Hue’s Reviews: Wrecked

During a party, Jenny accuses rape by Jordan. Its aftermath leaves friends, acquaintances and a college swaying towards fact or fiction and what’s best for Jenny or Jordan. Verdicts lay in the corners of both students, leaving us all wrecked in its path.

Wrecked offers an unflinching look at sexual assault within our college campuses. Rape, rape-culture, victimization, and perpetrator alignment receive a trial throughout this story’s pages. Told between two perspectives, not of the rape survivor, but her roommate and her roommate’s love interest as readers, we see how we play a role in bolstering or chipping away at this hurtful societal ill.

Padian paints her picture via a believable plot with well-developed characters and dialogue. Furthermore, she flips gender roles. Haley’s the jock and Richard’s the lovelorn fellow trying to figure himself out. You witness discussions with college students without the use of hyper-aware language (Take note, Josh Whedon!). In other words, eighteen year-olds sound reasonable and not as though they’re thirty-somethings trapped in younger bodies. The two observers, see murkiness in the situation – most of which they present themselves. Doubt permeates each page. However, victim-blaming never receives a welcomed vibe from the go. Good.

Furthermore, I appreciate how Padian set events leading to Jenny’s rape in specks in-between each chapter. Dread speckles with each turn as you know what’s about to arrive, and when the moment comes, without gratuity, you feel the emptiness and sadness she encounters before, during, and after. It’s heavy and will not let go, as sexual assault refuses to do in reality.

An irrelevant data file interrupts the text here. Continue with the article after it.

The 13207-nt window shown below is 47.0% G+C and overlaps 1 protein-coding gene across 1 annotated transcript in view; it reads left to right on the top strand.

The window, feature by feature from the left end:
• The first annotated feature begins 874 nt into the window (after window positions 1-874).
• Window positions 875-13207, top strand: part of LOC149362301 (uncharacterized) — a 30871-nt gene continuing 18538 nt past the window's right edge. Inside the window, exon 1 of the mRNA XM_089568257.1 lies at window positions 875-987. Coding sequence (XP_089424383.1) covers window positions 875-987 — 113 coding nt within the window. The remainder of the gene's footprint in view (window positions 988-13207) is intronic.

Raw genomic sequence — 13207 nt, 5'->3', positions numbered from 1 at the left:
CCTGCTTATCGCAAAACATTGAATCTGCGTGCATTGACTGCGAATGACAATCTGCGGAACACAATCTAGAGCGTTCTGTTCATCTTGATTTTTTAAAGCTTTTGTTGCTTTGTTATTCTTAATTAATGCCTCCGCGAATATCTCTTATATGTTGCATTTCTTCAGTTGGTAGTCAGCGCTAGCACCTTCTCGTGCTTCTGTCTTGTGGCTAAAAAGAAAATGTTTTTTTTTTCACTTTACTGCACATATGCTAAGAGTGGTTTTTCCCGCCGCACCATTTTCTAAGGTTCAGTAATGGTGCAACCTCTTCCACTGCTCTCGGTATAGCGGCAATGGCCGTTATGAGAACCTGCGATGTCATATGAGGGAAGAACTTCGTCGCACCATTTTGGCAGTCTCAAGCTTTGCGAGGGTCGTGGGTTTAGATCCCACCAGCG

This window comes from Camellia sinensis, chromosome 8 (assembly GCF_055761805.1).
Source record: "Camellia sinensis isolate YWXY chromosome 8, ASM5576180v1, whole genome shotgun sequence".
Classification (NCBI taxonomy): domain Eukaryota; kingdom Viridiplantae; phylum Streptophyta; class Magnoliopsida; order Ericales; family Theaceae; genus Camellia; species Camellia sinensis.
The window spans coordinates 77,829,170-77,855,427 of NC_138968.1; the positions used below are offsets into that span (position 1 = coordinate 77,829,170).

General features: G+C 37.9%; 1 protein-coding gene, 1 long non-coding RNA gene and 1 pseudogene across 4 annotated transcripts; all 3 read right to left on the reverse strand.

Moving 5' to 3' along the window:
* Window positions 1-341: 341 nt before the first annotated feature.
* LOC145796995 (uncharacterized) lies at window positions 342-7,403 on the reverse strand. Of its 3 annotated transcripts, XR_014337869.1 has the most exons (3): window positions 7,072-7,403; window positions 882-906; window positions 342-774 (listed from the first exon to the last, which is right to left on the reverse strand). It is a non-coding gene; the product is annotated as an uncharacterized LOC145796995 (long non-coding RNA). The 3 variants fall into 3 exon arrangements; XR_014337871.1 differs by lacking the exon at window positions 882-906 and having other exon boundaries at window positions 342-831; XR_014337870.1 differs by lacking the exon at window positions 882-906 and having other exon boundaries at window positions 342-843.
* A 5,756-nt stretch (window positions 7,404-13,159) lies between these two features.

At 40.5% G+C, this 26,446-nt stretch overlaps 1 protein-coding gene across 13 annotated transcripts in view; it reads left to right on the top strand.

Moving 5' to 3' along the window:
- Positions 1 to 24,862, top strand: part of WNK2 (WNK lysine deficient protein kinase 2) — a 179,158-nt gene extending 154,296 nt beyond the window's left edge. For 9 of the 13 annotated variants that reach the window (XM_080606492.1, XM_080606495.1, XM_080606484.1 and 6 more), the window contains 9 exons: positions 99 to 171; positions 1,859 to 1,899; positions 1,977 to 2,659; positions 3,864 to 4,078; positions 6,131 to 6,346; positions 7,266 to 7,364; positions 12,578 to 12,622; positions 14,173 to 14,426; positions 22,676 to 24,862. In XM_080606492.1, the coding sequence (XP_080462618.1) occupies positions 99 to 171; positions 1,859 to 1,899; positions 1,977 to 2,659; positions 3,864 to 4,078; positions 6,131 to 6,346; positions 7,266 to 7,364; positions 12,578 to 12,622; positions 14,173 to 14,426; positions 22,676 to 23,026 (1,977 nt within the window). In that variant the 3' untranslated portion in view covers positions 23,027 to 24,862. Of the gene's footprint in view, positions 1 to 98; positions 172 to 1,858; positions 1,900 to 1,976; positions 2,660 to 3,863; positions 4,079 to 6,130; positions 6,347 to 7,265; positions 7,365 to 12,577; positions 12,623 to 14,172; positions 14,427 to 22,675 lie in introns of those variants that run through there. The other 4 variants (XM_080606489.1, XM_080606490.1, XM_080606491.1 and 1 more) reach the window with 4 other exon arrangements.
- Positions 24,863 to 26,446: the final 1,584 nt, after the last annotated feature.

You will feel anger at Jordan, Haley, Richard – even misplaced at Jenny because you want to prevent the inevitable. Her helplessness becomes your own.

With all books, cons present themselves. Two such cons are the one-note Carrie character (the “Angry Feminist/Social Do-Gooder”) and an inappropriate love story (while not Insta-love, which I detest, the subplot builds).

Con #1: Carrie’s angry, justified, of course. But, as readers, we often do not see glimmers of anything more, unless you count jealousy. However, what’s jealousy without anger attached? I would have preferred moments of joy or indifference. In a way, the Mona character could have splintered into Carrie.

Con #2: The inappropriate love sub-plot of Haley and Richard. Yeah, I get it. Living life includes moments where you move on, despite negativity rimmed around you. I felt dirty though as I witnessed a scene where consent teaching came off as jokey. You may feel otherwise. Yet, I can’t shake that feeling.

Regardless of those two cons, these story deserves a read. Padian writes a realistic telling of the all too familiar course many college stories unwittingly registered for in their matriculation. Verdict: 4 out of 5.

*This book happily sits on my bookshelf from my own wallet.*

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